• cimetidine (Tagamet)
  • reserpine
  • selective serotonin reuptake inhibitors (SSRIs) such as citalopram (Celexa), escitalopram (Lexapro), fluoxetine (Prozac, Sarafem), fluvoxamine (Luvox), paroxetine (Paxil), and sertraline (Zoloft)
  • MAOI's such as isocarboxazid (Marplan), phenelzine (Nardil), tranylcypromine (Parnate), and selegiline (Emsam, Eldepryl, Zelapar), rasagiline (Azilect)
  • linezolid (Zyvox)
  • triptans
  • fentanyl
  • lithium
  • tramadol
  • tryptophan
  • buspirone
  • St. John’s Wort

Your doctor may need to change the doses of your medications or monitor you carefully for side effects.

This is not a complete list of nortriptyline drug interactions. Ask your doctor or pharmacist for more information.

Nortriptyline Precautions

Serious side effects have been reported with nortriptyline including the following: 

  • Increase in suicidal thoughts. Antidepressant medicines may increase suicidal thoughts or actions in some children, teenagers, and young adults within the first few months of treatment. Tell your doctor right away if you notice new or sudden changes in mood, behavior, thoughts, or feelings. Call a healthcare provider right away if you or your family member has any of the following symptoms, especially if they are new, worse, or worry you:
    • thoughts about suicide or dying
    • attempts to commit suicide
    • new or worse depression
    • new or worse anxiety
    • feeling very agitated or restless
    • panic attacks
    • trouble sleeping (insomnia)
    • new or worse irritability
    • acting aggressive, being angry, or violent
    • acting on dangerous impulses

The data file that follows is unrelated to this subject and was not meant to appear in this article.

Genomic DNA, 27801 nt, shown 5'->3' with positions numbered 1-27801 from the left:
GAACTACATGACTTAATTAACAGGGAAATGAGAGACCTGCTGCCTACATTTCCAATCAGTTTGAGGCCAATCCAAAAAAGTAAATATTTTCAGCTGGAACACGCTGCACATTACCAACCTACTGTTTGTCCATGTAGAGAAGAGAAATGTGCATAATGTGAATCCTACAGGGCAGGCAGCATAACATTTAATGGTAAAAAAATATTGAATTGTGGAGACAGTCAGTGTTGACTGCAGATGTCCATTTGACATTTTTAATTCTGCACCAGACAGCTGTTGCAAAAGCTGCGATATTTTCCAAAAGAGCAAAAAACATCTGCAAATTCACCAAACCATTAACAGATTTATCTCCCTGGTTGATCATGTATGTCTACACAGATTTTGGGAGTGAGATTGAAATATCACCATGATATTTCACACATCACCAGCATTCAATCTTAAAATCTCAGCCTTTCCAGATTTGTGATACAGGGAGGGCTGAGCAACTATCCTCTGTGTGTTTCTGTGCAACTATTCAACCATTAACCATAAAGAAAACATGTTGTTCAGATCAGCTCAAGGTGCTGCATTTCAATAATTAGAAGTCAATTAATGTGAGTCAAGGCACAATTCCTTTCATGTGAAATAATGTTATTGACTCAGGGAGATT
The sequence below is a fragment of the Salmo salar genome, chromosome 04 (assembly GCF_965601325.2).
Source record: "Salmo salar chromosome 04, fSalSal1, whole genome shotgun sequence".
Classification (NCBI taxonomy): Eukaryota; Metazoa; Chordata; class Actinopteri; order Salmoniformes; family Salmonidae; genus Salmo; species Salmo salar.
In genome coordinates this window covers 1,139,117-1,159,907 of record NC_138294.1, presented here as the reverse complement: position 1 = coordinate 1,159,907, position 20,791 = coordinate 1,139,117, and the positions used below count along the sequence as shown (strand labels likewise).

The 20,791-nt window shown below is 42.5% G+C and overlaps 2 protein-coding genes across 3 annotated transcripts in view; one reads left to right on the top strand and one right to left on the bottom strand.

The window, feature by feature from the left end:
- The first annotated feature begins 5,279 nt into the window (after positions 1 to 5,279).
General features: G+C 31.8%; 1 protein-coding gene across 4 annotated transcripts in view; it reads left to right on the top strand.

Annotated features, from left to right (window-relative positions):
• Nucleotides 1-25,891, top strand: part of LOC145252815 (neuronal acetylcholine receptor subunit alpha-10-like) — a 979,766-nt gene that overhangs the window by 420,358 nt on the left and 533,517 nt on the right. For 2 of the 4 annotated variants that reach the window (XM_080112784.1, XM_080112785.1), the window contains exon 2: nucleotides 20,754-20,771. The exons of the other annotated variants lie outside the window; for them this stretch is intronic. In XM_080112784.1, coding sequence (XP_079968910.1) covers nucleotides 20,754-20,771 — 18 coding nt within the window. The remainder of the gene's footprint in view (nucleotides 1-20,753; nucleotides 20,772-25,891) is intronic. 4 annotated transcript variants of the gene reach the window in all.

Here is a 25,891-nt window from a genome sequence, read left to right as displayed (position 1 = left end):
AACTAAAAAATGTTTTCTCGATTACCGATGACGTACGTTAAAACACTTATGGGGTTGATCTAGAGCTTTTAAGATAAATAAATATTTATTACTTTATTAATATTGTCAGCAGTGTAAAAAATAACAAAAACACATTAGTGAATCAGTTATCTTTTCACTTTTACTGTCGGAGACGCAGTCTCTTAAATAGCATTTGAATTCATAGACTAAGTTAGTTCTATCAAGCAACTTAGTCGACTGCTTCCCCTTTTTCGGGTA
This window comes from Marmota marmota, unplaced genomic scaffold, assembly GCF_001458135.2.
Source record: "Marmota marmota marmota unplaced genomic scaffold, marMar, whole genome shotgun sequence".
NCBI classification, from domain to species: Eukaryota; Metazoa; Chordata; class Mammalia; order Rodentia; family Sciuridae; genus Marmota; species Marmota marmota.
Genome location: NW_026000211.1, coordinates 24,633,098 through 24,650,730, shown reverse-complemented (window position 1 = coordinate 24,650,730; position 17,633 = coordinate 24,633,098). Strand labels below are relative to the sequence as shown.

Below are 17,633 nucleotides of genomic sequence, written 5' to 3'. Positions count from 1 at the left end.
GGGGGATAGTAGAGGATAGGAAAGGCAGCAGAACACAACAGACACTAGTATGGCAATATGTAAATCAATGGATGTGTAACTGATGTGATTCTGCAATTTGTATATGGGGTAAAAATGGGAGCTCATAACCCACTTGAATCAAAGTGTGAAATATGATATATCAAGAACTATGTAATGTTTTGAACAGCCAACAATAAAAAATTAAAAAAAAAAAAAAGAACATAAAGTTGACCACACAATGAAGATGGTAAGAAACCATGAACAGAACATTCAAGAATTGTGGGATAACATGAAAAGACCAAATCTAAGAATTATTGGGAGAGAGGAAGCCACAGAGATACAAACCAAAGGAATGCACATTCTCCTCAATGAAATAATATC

• an extreme increase in activity and talking (mania)
    • other unusual changes in behavior or mood
  • Vision problems. Problems such as eye pain, changes in vision, swelling or redness in or around the eye can happen. 
  • Changes in blood sugar levels. Tell your doctor if you have diabetes. 
  • Serotonin Syndrome. Symptoms may include mental status changes such as agitation, hallucinations, delirium, fast heartbeat, dizziness, sweating, tremor, nausea, vomiting, and seizures. Serotonin Syndrome may happen if nortriptyline is taken with other serotonergic drugs. 

​Avoid drinking alcohol while taking this medication. 

Do not take nortriptyline if you:

  • are allergic to nortriptyline or any of its ingredients
  • have had a heart attack
  • have taken a MAOI within 14 days

Nortriptyline Food Interactions

Medications can interact with certain foods. In some cases, this may be harmful and your doctor may advise you to avoid certain foods. In the case of nortriptyline, there are no specific foods that you must exclude from your diet when receiving this medication.

Inform MD

Before taking nortriptyline, tell your doctor about all of your medical conditions. Especially tell your doctor if you:

  • are allergic to nortriptyline and other tricyclic antidepressants such as desipramine (Norpramin), clomipramine (Anafranil), imipramine (Tofranil), trimipramine (Surmontil),any other medications, or any of the ingredients in nortriptyline capsules or liquid. Ask your doctor or pharmacist for a list of the ingredients.
  • are taking a monoamine oxidase (MAO) inhibitor such as isocarboxazid (Marplan), linezolid (Zyvox), methylene blue, phenelzine (Nardil), selegiline (Eldepryl, Emsam, Zelapar), and tranylcypromine (Parnate), or if you have stopped taking an MAO inhibitor within the past 14 days. Your doctor will probably tell you not to take nortriptyline. If you stop taking nortriptyline, you should wait at least 14 days before you start to take an MAO inhibitor.
  • have recently had a heart attack. Your doctor may tell you not to take nortriptyline.
  • have or have ever had an enlarged prostate (a male reproductive gland), difficulty urinating, diabetes, seizures, schizophrenia (a mental illness that causes disturbed or unusual thinking, loss of interest in life, and strong or inappropriate emotions), an overactive thyroid gland, or liver, kidney, or heart disease.